DDOS attacks from amazon servers

Well today one of our client server had worst ddos attack against server main IP. While analyzing i found it is coming from amazon hacked servers. As amazon is offering free ec2 servers for 1 year so some of people don’t care about it after getting it as free. They do not use it and forget it after getting it. These servers are easy to get hacked and then can be used to attack other servers by hackers.

Here is the quick solution for linux centos 7 to deal with these attacks:

1. Access your server from ssh, you can use putty

2. Once you logged in with root access you have to install network monitoring tool, i found Trafshow tool very help full to see what IPs are attacking.

3. Install it with :

yum install trafshow -y

if you get nothing found error, just install epel-release repo by executing following command:

yum install epel-release -y

4. Once you install Trafshow, now you are ready to check incoming requests from IPs. Run following below command:

trafshow -i eth0 tcp

where eth0 is network card, you need to change it with your network interface. if you’re not sure about network interface, run following command:

ifconfig

It will return all the interfaces.

5. Once you run command trafshow -i eht0 tcp it will display all the connections with IPs. Here you can block them by various techniques. One is to add these IPs in config Server Firewall.

6. Here is the list of amazon IPs:

https://ip-ranges.amazonaws.com/ip-ranges.json

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Change directories and files permissions from ssh

Here are the commands to change directories permission recursively to 755 and files permissions to 644 recursively:

To change directories/folders permissions to 755:

$ find /opt/lampp/htdocs -type d -exec chmod 755 {} \;

To change files permissions to 644:

$ find /opt/lampp/htdocs -type f -exec chmod 644 {} \;

Where, /opt/lampp/htdocs is the location of directory. You can use “.” without quotes to scan and change under current directory/folder.

Check active connections to web server – DDOS solution

Here are few commands to check the active connection to apache or to any other web server, you can block IPs having too many connections :

Login to SSH and execute following commands with root access:

1.To see what IPs are connecting to server and how many connections exist from each IP:

netstat -anp |grep 'tcp\|udp' | awk '{print $5}' | cut -d: -f1 | sort | uniq -c | sort -n

2.To see how many connections each IP on the server is receiving:

netstat -plan |grep :80 | awk '{print $4}' | cut -d: -f1 | sort | uniq -c | sort -n

3.Get total current active connections to Apache:

netstat -apn | grep :80 | wc -l

Get Apache status update from command line to see which domain is receiving maximum hits (cPanel/WHM server):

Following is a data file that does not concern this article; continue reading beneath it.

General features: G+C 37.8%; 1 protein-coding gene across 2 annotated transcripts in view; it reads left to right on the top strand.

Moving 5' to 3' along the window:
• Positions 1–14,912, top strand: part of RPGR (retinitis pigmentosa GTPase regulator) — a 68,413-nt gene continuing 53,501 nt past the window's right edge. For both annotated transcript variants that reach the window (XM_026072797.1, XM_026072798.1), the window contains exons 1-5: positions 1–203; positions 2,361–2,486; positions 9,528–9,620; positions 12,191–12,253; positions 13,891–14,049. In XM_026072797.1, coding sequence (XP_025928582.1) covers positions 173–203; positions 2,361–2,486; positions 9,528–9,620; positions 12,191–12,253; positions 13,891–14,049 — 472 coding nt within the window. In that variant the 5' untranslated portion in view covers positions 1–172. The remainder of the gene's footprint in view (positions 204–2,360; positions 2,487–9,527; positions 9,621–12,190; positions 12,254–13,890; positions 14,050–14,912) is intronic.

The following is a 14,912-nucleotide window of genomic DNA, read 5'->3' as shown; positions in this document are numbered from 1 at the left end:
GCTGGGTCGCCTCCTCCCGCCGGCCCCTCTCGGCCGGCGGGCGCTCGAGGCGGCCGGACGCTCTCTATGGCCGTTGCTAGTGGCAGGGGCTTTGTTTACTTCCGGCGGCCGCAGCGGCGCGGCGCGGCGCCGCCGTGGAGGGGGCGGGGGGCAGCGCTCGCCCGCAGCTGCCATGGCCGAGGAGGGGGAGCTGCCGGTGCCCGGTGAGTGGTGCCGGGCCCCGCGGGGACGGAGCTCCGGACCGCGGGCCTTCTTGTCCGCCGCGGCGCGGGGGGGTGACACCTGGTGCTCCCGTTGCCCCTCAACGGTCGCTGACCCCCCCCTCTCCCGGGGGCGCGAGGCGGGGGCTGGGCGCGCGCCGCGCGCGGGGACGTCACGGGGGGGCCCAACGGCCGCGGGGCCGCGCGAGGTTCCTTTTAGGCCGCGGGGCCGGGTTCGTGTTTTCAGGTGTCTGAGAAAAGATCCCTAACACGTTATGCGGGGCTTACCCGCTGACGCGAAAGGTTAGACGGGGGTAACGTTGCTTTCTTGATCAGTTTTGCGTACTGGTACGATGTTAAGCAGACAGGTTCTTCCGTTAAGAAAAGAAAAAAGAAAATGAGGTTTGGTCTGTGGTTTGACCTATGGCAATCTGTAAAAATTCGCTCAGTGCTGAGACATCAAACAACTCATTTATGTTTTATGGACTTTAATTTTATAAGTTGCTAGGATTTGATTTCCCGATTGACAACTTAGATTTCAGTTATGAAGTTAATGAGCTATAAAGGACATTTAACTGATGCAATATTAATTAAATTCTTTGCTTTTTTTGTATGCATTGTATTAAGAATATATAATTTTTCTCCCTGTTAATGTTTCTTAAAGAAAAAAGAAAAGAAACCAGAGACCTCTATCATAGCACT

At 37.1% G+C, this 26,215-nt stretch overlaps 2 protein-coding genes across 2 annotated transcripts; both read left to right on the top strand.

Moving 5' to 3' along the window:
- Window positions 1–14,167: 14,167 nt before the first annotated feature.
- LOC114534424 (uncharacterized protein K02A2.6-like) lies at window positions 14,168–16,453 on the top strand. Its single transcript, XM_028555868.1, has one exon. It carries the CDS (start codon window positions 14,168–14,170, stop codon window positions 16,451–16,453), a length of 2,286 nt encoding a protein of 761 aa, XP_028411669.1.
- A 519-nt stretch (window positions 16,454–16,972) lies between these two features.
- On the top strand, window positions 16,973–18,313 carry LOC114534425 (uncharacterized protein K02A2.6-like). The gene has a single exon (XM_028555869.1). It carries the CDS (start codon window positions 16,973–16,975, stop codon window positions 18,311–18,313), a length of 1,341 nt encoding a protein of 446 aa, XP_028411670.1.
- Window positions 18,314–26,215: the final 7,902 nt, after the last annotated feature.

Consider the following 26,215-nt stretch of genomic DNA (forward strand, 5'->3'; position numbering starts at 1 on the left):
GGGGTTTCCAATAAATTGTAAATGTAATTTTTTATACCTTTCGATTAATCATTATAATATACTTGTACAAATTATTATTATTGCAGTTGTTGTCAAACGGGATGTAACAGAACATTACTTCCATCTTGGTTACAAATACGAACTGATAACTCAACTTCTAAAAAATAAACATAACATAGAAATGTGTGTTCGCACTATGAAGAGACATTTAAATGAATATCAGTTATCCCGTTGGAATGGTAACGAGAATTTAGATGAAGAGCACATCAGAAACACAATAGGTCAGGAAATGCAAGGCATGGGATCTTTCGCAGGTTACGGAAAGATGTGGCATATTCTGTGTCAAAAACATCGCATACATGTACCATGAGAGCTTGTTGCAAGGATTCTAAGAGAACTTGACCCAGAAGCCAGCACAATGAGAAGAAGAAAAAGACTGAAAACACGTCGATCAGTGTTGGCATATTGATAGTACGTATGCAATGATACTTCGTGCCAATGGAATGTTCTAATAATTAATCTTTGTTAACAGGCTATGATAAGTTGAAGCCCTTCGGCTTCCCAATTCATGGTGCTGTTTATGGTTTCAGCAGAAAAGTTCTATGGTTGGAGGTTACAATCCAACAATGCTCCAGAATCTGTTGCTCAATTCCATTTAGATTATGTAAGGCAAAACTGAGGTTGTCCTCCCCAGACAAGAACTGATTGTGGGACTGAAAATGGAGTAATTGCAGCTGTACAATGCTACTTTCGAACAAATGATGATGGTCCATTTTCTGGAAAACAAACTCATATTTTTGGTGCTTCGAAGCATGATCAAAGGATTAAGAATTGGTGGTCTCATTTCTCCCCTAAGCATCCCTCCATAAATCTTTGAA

lynx http://localhost/whm-server-status

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Checking Bash Vulnerability and Fixing it

There has been a critical vulnerability found in Bash. The vulnerability affects Linux/Unix distributions that use or have Bash installed. For additional information on this vulnerability please visit the following link:

http://web.nvd.nist.gov/view/vuln/detail?vulnId=CVE-2014-6271

We advise all our clients to keep their servers & software updated constantly to make sure their servers are at minimal risk of potential vulnerabilities. For this particular vulnerability we recommend reading the following links and taking action as soon as possible:

https://securityblog.redhat.com/2014/09/24/bash-specially-crafted-environment-variables-code-injection-attack/
https://access.redhat.com/articles/1200223

To test if your version of Bash is vulnerable, run the following command:

$ env x='() ; echo vulnerable' bash -c "echo this is a test"

If the output of the above command looks as follows:

vulnerable
this is a test

You are using a vulnerable version of Bash. The patch used to fix this issue ensures that no code is allowed after the end of a Bash function.

If you run the above example with the patched version of Bash, you should get an output verifying you are not vulnerable:

$ env x='() ; echo vulnerable' bash -c "echo this is a test"
bash: warning: x: ignoring function definition attempt
bash: error importing function definition for `x'
this is a test

To fix this issue just update your bash by following command:

yum update bash -y

Now check bash again:

$ env x='() ; echo vulnerable' bash -c "echo this is a test"

It should return :

bash: warning: x: ignoring function definition attempt
bash: error importing function definition for `x'
this is a test

OR

this is a test